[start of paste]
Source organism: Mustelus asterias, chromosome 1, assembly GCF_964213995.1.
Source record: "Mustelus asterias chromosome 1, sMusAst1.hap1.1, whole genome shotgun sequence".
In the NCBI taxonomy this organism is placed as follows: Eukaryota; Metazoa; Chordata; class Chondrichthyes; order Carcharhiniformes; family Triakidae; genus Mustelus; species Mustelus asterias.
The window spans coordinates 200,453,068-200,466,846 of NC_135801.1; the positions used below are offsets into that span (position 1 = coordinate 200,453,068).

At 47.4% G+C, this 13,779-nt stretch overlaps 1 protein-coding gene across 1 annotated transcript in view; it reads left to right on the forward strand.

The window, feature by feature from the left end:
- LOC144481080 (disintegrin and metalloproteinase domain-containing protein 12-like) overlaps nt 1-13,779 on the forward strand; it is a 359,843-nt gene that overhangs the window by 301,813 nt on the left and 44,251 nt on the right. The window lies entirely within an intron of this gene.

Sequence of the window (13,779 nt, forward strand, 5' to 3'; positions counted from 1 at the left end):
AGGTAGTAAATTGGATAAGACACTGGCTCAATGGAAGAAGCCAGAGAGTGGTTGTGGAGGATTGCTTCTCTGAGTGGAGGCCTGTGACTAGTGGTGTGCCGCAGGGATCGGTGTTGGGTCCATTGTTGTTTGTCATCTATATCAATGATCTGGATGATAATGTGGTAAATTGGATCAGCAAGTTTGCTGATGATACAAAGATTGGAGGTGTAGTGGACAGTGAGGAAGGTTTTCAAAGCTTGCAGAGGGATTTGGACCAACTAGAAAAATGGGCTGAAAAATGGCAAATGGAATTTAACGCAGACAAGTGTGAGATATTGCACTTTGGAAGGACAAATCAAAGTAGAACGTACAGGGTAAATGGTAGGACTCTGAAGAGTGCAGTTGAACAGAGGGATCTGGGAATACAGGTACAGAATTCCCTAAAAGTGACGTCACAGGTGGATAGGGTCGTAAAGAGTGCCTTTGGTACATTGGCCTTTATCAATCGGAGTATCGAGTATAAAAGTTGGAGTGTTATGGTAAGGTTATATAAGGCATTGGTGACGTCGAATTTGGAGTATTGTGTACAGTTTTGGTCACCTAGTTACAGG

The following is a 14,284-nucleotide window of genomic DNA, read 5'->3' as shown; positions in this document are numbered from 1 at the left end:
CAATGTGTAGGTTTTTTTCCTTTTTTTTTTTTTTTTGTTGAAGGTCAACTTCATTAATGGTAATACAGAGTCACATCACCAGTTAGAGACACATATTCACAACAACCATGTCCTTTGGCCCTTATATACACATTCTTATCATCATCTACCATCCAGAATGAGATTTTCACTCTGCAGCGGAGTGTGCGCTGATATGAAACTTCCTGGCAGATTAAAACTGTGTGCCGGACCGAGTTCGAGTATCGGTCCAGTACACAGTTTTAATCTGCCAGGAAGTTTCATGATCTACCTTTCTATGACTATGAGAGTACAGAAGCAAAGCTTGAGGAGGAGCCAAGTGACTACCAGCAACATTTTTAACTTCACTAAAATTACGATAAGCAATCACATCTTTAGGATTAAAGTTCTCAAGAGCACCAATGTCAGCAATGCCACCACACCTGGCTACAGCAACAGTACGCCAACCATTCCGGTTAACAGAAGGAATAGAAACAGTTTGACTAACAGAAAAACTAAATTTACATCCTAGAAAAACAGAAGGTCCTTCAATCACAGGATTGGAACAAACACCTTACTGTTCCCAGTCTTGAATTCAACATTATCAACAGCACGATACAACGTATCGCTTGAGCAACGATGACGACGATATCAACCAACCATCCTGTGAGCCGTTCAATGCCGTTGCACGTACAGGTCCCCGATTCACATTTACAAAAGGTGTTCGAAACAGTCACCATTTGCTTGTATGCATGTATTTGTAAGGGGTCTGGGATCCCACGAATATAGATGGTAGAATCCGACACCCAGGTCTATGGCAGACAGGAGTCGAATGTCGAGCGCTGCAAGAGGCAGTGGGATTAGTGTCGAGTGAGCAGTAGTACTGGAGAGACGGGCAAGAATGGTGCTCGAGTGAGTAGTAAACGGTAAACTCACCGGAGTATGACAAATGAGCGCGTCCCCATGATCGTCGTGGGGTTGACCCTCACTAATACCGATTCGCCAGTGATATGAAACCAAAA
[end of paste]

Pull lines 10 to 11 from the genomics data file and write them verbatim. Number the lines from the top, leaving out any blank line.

The following is a 14,284-nucleotide window of genomic DNA, read 5'->3' as shown; positions in this document are numbered from 1 at the left end:
CAATGTGTAGGTTTTTTTCCTTTTTTTTTTTTTTTTGTTGAAGGTCAACTTCATTAATGGTAATACAGAGTCACATCACCAGTTAGAGACACATATTCACAACAACCATGTCCTTTGGCCCTTATATACACATTCTTATCATCATCTACCATCCAGAATGAGATTTTCACTCTGCAGCGGAGTGTGCGCTGATATGAAACTTCCTGGCAGATTAAAACTGTGTGCCGGACCGAGTTCGAGTATCGGTCCAGTACACAGTTTTAATCTGCCAGGAAGTTTCATGATCTACCTTTCTATGACTATGAGAGTACAGAAGCAAAGCTTGAGGAGGAGCCAAGTGACTACCAGCAACATTTTTAACTTCACTAAAATTACGATAAGCAATCACATCTTTAGGATTAAAGTTCTCAAGAGCACCAATGTCAGCAATGCCACCACACCTGGCTACAGCAACAGTACGCCAACCATTCCGGTTAACAGAAGGAATAGAAACAGTTTGACTAACAGAAAAACTAAATTTACATCCTAGAAAAACAGAAGGTCCTTCAATCACAGGATTGGAACAAACACCTTACTGTTCCCAGTCTTGAATTCAACATTATCAACAGCACGATACAACGTATCGCTTGAGCAACGATGACGACGATATCAACCAACCATCCTGTGAGCCGTTCAATGCCGTTGCACGTACAGGTCCCCGATTCACATTTACAAAAGGTGTTCGAAACAGTCACCATTTGCTTGTATGCATGTATTTGTAAGGGGTCTGGGATCCCACGAATATAGATGGTAGAATCCGACACCCAGGTCTATGGCAGACAGGAGTCGAATGTCGAGCGCTGCAAGAGGCAGTGGGATTAGTGTCGAGTGAGCAGTAGTACTGGAGAGACGGGCAAGAATGGTGCTCGAGTGAGTAGTAAACGGTAAACTCACCGGAGTATGACAAATGAGCGCGTCCCCATGATCGTCGTGGGGTTGACCCTCACTAATACCGATTCGCCAGTGATATGAAACCAAAA